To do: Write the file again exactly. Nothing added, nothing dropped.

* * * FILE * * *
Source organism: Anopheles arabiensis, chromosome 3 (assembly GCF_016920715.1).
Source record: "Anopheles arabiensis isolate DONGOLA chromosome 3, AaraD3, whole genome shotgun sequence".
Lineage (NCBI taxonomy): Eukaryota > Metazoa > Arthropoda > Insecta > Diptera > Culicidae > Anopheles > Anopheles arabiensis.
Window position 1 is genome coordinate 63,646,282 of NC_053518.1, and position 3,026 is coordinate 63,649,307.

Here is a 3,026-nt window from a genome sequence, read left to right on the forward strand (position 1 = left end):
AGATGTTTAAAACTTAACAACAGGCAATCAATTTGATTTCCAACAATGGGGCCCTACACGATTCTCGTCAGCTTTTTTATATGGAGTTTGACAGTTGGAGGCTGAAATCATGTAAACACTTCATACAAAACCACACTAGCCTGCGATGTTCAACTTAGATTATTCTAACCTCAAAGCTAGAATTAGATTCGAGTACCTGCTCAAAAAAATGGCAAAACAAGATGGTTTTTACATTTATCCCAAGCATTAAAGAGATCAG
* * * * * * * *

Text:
Source organism: Anopheles arabiensis, chromosome 3 (assembly GCF_016920715.1).
Source record: "Anopheles arabiensis isolate DONGOLA chromosome 3, AaraD3, whole genome shotgun sequence".
Lineage (NCBI taxonomy): Eukaryota > Metazoa > Arthropoda > Insecta > Diptera > Culicidae > Anopheles > Anopheles arabiensis.
Window position 1 is genome coordinate 63,646,282 of NC_053518.1, and position 3,026 is coordinate 63,649,307.

Here is a 3,026-nt window from a genome sequence, read left to right on the forward strand (position 1 = left end):
AGATGTTTAAAACTTAACAACAGGCAATCAATTTGATTTCCAACAATGGGGCCCTACACGATTCTCGTCAGCTTTTTTATATGGAGTTTGACAGTTGGAGGCTGAAATCATGTAAACACTTCATACAAAACCACACTAGCCTGCGATGTTCAACTTAGATTATTCTAACCTCAAAGCTAGAATTAGATTCGAGTACCTGCTCAAAAAAATGGCAAAACAAGATGGTTTTTACATTTATCCCAAGCATTAAAGAGATCAG